Most people probably wouldn’t think of packing for a move as an art form, but why not? It may help make the chore more bearable.
Though arranging belongings in boxes just so might be an artistic endeavor, for now we’re going to concentrate on using color-coded labels. They make both unpacking the moving truck and unpacking each box much easier.
The other part of labeling is listing contents. There are various schools of thought, depending upon how much time you have (or want) to spend on it. Any descriptions, though, make unpacking more efficient.
It takes a little more time at the front end to organize the labeling, but it’s worth it. You save a lot of time once you arrive at your new home.
Find colorful stickers…lots and lots of colorful stickers. Make ‘em large, so they’re recognizable at a glance.
- Assign each room in your new home a color. Make a key so you don’t forget: a house map showing each room with its color.
- As you pack, each box or container gets a colored sticker on top and on three sides, at least. Make sure the label matches the new room.
- If that box of books was in the living room but will be in the family room, use the family room colored sticker. If the box ends up in the living room it won’t be a disaster, but why make extra work when there’s so much to do already?
- On moving day, put the appropriate sticker next to the door for each room. Don’t forget rooms that have multiple entryways. Post the color key map at the front door to help movers head in the right direction.
- If some boxes wind up in the wrong room (it happens, even with the loveliest color-coded map), you’ll be able to relocate them easily.
To Inventory, or Not to Inventory: Time to switch to another labeling topic: listing the contents inside each container. How much prep work are you willing to do?
- To protect yourself against loss, and to be the ultimate organizer, create a master list. Label each container with a number using a waterproof permanent marker. (What if it rains on moving day?) If the truck is unpacked and you’re missing a box, you can tell the movers exactly what’s in it.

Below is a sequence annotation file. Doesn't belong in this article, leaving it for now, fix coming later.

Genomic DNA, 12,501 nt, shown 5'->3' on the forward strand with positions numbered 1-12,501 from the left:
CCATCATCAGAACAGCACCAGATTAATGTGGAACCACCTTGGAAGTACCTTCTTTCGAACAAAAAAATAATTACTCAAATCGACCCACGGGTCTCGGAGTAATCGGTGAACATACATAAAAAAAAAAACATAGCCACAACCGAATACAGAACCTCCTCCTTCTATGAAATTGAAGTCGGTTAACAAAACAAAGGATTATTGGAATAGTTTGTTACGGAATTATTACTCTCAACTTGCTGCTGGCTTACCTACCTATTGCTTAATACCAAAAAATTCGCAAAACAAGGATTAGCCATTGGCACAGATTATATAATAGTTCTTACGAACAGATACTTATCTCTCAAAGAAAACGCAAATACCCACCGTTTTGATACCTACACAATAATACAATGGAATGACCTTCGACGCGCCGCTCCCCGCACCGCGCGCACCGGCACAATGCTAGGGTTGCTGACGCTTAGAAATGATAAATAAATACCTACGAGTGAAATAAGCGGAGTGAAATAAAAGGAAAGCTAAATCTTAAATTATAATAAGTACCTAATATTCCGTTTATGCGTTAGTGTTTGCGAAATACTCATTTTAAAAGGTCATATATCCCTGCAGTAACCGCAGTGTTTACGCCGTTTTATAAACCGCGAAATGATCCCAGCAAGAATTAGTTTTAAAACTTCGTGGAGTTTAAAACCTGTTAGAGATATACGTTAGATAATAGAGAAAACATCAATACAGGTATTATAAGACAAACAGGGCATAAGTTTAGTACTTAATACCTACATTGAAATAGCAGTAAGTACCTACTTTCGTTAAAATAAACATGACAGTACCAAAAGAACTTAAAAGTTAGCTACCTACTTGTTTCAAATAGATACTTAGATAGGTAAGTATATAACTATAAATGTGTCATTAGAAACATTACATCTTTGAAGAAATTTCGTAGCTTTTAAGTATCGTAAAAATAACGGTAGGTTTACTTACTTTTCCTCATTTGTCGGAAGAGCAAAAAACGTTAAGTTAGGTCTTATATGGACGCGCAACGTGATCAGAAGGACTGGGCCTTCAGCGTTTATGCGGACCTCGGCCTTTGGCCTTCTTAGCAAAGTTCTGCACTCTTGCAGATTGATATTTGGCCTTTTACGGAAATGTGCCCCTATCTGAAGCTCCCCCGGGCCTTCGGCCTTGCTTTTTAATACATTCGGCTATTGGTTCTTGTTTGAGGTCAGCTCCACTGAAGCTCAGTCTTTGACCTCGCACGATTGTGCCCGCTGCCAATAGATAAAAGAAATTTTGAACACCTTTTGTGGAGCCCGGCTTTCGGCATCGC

- On your master list, write the box number, room assignment and general contents, such as “#1: Kitchen: Pots & Pans” or “#27: Family Room: Board Games.” Computers make this easy. Spreadsheet, anyone?
- The truly super-organized might print this inventory out on label paper and attach it appropriately to each box.
Mark It: If you don’t use inventory stickers or even a master inventory, at least identify each box on the box. Use a permanent marker to note its general contents, such as “Fragile Items” or “Sheets & Towels.”
Special Notes: When you pack fragile items, go ahead and label the box “Fragile.” However, that’s just a reminder. You still shouldn’t pack your delicate items haphazardly.
Movers aren’t responsible for breakage if your packing is faulty. A reminder is helpful for everyone who touches the box, though.
Label one box “Open First.” This holds essentials, such as toilet paper, paper towels, cleaning supplies, first aid kit, , tea and coffee, kettle and dishes and utensils you’ll need immediately. You might want to move this box in your car so you’ll know where it is at all times.
Each person should also have a box or suitcase clearly labeled with a name and “First Night.” This includes sleepwear, a change of clothes, medicines, and anything else that’s really needed, such as a nightlight, special blanket, toys or a book.
Now you’re ready to go forth and create moving art!